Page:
I had breast cancer at 34 for goodness sake- can I really risk it???
I am now shi*t scared at what a premature menopause will do to me mentally and how it will realistically affect me. My gynacologist made it sound so easy “yes, we’ll fit a coil and you can have HRT (I’m triple negative) so it won’t affect your life at all” Now I’m really not so sure.
Other people have told me “well, you’ve had both breasts off and coped- this will be a doddle” However, from my view, my double mastectomy WAS a doddle cos my surgeon done such a fantastic job and I had immediate reconstruction, so to me, I have never actually LOST my breasts- they have always been there (albeit implants now)
Am just really really scared about all of this and wish I knew now how it would be after (if you know what I mean)

You describe exactly how I feel, but I was unable to put it into words as well as you have.

It is like you are making a really hard choice…but you have no choices to choose from!!! and then you have to live with the consequences. Friends etc keep saying what a minor operation it is…no help at all.

Jackie x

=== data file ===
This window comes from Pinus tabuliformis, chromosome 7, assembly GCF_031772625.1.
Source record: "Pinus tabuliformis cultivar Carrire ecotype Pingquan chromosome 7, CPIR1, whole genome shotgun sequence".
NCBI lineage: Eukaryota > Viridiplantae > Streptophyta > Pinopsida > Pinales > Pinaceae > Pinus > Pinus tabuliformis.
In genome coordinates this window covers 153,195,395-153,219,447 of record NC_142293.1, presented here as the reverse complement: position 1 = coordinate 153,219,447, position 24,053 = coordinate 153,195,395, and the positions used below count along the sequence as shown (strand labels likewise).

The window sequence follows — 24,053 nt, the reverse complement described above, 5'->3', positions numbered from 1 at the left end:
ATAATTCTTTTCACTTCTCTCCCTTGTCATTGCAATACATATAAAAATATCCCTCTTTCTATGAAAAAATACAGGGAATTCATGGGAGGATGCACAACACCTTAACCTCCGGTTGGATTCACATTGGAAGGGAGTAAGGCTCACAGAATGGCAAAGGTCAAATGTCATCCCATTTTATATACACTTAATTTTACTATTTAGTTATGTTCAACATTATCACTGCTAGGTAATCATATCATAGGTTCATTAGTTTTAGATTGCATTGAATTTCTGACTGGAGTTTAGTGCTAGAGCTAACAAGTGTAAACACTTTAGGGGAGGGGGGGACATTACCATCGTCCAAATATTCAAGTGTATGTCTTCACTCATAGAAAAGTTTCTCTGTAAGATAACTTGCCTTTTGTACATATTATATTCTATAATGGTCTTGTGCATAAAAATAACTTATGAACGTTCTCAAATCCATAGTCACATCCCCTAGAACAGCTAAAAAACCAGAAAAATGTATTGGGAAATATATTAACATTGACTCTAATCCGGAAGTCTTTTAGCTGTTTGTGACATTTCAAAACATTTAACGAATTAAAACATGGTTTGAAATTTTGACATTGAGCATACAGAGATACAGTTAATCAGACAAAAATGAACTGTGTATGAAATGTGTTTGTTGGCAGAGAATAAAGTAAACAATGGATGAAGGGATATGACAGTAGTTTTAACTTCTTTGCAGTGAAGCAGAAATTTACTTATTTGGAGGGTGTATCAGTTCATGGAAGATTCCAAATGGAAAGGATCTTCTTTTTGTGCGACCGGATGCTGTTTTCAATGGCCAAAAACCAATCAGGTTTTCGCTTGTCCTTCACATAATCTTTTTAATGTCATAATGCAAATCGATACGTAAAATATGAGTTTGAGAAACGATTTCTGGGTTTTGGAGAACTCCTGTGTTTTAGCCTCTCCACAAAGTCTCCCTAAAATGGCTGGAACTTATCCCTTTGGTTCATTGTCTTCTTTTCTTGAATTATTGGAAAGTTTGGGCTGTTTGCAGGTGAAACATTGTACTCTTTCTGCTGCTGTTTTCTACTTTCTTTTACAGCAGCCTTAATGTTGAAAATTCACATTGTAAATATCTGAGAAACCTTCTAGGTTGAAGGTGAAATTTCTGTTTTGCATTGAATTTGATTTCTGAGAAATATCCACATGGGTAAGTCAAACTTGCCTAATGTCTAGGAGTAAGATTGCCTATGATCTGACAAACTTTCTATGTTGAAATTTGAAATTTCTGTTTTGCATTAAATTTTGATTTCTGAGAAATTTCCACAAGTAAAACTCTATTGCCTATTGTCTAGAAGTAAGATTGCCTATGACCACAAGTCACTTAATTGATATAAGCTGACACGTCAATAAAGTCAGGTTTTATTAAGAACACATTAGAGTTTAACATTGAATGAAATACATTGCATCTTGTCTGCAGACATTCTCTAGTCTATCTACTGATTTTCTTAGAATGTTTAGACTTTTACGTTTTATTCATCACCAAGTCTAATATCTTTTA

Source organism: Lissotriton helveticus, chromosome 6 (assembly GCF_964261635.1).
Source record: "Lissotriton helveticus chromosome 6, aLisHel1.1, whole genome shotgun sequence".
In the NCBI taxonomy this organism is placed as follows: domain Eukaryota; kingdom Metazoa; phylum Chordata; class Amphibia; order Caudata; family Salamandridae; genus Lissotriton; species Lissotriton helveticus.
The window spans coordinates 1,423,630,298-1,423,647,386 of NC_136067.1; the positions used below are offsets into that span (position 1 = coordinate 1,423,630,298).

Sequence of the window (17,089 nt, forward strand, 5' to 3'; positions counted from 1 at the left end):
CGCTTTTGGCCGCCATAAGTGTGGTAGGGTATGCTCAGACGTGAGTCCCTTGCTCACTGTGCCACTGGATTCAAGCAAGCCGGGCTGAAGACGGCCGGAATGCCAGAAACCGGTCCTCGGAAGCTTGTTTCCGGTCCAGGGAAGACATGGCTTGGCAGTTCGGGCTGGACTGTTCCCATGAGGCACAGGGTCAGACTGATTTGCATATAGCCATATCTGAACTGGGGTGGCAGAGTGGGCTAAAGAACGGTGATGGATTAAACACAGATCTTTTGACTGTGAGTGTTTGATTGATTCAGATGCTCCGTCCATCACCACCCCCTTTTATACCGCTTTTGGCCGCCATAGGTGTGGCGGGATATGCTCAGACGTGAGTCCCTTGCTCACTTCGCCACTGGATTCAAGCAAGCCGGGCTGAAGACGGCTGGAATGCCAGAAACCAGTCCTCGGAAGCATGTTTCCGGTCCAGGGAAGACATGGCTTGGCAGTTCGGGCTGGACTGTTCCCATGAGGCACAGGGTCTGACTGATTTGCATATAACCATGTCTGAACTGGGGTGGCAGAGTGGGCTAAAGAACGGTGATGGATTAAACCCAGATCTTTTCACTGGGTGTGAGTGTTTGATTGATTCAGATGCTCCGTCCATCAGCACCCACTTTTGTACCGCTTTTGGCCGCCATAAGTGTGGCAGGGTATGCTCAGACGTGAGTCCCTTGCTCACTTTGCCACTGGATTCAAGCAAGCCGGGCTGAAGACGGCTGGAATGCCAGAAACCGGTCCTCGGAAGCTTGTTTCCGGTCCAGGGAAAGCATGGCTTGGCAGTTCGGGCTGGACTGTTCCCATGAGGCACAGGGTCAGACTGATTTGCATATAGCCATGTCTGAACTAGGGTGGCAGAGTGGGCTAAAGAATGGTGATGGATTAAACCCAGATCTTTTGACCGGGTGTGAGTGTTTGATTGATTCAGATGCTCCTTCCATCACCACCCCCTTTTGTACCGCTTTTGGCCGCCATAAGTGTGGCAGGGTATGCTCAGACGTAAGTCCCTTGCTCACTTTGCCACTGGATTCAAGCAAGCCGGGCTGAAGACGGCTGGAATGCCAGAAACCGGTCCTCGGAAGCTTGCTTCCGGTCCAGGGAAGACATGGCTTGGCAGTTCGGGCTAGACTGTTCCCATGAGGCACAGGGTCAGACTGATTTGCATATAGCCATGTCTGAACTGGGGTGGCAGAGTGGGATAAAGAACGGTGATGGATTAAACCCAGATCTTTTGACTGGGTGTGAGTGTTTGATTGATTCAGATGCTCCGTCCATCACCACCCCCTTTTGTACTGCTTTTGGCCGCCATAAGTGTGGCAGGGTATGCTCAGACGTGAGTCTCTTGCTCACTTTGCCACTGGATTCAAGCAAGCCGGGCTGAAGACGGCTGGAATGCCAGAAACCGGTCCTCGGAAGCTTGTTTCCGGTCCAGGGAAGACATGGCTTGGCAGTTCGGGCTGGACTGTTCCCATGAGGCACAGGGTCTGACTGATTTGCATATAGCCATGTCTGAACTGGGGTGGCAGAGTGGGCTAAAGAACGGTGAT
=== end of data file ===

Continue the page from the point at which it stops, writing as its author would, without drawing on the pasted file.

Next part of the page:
hi katy i felt that too, its like i said earlier those people which say things really dont matter though its whats best for u. but its so true what jane’s husband said that its better than being dead. the way i saw it was that the menopause can on some days be difficult but then there is medication to help with that the menopause cant kill me and leave my little ones without a mum cancer can and screening etc FOR ME didnt give reassurance as i was always watching their faces to see if they look worried or wondering why on earth they are speaking to me when they should be concerntrating its the same attitude i have with the mastectomy i cant bear the screening every 6months and sitting worrying waiting on results but again everyone is different. it will always come down to that and i feel there is no right or wrong answer as just because i have had ovaries removed i cant think another lady is wrong deciding to keep hers. we all have to look after ourselves… lainey xxxxxxx